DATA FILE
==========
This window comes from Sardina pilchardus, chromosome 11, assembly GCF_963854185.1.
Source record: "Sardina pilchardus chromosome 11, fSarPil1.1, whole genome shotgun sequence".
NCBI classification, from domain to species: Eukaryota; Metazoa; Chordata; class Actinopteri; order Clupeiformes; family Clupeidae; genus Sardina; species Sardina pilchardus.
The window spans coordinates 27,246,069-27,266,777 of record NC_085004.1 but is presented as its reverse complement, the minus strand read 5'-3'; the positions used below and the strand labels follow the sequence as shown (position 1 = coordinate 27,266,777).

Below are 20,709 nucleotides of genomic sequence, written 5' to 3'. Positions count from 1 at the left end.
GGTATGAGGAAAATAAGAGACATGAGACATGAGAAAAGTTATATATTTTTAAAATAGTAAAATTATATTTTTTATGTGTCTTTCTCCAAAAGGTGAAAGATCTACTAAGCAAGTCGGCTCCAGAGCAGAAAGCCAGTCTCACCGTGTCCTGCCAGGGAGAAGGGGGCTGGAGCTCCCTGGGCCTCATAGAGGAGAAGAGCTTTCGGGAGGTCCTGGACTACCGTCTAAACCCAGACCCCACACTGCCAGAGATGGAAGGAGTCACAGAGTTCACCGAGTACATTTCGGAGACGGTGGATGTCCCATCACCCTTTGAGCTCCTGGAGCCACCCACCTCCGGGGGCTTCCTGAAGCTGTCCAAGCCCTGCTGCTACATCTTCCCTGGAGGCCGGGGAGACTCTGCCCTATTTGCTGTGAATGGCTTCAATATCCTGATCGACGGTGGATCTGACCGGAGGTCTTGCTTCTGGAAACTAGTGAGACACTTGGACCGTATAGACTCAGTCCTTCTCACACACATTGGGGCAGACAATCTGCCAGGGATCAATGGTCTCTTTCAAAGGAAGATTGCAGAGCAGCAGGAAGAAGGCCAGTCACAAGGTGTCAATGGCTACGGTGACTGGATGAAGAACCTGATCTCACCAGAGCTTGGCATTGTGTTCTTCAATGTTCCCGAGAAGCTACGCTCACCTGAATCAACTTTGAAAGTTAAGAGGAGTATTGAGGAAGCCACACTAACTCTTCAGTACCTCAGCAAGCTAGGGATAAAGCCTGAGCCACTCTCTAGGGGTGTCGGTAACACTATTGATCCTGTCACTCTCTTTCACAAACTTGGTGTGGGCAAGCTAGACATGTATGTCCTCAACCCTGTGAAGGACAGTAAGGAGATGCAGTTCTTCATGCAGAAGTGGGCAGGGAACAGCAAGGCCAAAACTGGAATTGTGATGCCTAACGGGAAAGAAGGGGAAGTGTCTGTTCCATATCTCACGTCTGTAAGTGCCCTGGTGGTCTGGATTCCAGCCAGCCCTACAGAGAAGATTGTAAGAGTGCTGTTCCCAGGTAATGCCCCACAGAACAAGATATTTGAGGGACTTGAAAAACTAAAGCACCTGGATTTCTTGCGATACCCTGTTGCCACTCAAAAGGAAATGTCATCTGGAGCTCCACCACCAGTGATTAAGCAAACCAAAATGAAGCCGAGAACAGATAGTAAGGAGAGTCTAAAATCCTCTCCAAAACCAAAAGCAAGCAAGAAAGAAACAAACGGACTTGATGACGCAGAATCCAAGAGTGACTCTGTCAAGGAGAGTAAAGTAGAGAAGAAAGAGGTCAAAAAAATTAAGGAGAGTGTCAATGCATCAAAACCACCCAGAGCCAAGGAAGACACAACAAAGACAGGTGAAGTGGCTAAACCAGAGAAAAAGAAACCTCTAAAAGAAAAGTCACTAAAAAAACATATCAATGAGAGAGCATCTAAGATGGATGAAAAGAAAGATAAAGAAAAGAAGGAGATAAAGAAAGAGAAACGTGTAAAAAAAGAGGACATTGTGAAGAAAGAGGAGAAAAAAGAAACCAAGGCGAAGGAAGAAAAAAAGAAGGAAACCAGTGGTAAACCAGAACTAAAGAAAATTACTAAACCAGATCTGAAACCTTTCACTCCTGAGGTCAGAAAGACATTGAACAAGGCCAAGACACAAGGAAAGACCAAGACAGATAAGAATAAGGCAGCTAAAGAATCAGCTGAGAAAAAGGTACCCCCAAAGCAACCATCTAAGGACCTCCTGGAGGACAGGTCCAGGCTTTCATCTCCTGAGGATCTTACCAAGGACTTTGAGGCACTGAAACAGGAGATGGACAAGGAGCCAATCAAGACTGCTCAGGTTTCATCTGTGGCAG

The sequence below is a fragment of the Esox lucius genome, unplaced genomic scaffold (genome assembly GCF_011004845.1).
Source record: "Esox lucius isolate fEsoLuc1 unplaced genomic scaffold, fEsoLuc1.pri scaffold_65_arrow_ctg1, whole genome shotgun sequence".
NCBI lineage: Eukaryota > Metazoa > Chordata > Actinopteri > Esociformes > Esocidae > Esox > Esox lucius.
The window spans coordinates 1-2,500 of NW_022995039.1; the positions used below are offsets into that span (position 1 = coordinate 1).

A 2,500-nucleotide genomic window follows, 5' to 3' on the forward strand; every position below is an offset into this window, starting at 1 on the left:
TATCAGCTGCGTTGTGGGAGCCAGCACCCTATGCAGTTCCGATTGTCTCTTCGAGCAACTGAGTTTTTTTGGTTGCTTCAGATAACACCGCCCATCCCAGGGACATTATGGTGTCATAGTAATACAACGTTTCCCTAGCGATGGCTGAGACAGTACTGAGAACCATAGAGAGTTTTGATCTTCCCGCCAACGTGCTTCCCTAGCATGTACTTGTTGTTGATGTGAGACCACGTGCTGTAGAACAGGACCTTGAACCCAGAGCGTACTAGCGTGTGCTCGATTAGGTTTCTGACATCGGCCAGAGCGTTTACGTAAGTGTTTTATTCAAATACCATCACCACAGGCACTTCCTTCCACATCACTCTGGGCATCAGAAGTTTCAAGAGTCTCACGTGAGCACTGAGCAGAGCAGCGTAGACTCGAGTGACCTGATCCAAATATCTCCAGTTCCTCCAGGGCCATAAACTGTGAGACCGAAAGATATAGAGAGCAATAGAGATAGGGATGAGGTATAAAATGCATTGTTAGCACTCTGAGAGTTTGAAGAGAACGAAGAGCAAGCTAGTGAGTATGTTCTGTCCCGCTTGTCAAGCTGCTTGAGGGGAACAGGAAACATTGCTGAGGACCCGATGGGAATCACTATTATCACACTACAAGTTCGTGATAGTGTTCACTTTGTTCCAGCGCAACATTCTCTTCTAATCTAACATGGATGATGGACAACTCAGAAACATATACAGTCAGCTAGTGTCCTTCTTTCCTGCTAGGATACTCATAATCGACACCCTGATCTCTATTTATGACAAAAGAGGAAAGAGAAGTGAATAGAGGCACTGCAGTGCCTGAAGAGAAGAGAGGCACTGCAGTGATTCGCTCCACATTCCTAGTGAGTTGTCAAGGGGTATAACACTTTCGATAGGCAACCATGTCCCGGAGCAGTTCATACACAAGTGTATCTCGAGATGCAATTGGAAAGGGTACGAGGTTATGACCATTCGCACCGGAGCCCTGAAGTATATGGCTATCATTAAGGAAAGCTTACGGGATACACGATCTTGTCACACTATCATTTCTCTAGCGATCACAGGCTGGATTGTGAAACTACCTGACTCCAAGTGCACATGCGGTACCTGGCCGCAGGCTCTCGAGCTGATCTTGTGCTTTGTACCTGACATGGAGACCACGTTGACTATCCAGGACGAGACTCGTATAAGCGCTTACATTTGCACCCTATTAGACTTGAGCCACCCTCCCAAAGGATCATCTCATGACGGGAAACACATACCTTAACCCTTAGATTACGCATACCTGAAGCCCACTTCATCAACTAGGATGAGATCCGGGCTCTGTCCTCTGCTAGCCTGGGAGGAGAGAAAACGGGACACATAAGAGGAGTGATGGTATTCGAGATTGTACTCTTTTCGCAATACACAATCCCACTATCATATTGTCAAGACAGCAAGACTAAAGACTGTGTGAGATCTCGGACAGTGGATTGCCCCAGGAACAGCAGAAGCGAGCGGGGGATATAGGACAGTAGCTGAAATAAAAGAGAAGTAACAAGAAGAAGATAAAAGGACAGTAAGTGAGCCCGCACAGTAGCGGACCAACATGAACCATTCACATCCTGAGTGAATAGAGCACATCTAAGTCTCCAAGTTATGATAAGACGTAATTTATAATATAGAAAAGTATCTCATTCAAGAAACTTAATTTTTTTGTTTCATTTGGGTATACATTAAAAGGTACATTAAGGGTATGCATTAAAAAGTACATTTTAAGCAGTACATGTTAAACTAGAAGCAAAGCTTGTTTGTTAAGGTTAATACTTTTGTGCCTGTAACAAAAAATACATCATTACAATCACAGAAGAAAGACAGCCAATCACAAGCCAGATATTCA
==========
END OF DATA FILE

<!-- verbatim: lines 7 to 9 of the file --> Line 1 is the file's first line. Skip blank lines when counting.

The sequence below is a fragment of the Esox lucius genome, unplaced genomic scaffold (genome assembly GCF_011004845.1).
Source record: "Esox lucius isolate fEsoLuc1 unplaced genomic scaffold, fEsoLuc1.pri scaffold_65_arrow_ctg1, whole genome shotgun sequence".
NCBI lineage: Eukaryota > Metazoa > Chordata > Actinopteri > Esociformes > Esocidae > Esox > Esox lucius.